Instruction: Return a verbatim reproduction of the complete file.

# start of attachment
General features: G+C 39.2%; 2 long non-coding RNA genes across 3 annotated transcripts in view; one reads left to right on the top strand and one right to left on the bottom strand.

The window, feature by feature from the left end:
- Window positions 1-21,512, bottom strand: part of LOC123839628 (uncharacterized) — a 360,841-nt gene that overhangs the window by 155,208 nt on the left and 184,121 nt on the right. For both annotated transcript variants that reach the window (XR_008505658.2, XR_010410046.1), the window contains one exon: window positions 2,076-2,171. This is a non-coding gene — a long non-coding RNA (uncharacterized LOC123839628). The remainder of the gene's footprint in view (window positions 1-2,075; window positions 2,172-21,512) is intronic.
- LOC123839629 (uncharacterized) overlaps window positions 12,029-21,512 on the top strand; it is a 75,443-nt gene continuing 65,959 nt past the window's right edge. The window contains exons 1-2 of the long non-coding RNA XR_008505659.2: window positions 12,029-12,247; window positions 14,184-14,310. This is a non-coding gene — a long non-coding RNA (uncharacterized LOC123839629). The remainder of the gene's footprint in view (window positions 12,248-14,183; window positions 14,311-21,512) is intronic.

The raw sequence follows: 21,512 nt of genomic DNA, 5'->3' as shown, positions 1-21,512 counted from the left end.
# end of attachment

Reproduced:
General features: G+C 39.2%; 2 long non-coding RNA genes across 3 annotated transcripts in view; one reads left to right on the top strand and one right to left on the bottom strand.

The window, feature by feature from the left end:
- Window positions 1-21,512, bottom strand: part of LOC123839628 (uncharacterized) — a 360,841-nt gene that overhangs the window by 155,208 nt on the left and 184,121 nt on the right. For both annotated transcript variants that reach the window (XR_008505658.2, XR_010410046.1), the window contains one exon: window positions 2,076-2,171. This is a non-coding gene — a long non-coding RNA (uncharacterized LOC123839628). The remainder of the gene's footprint in view (window positions 1-2,075; window positions 2,172-21,512) is intronic.
- LOC123839629 (uncharacterized) overlaps window positions 12,029-21,512 on the top strand; it is a 75,443-nt gene continuing 65,959 nt past the window's right edge. The window contains exons 1-2 of the long non-coding RNA XR_008505659.2: window positions 12,029-12,247; window positions 14,184-14,310. This is a non-coding gene — a long non-coding RNA (uncharacterized LOC123839629). The remainder of the gene's footprint in view (window positions 12,248-14,183; window positions 14,311-21,512) is intronic.

The raw sequence follows: 21,512 nt of genomic DNA, 5'->3' as shown, positions 1-21,512 counted from the left end.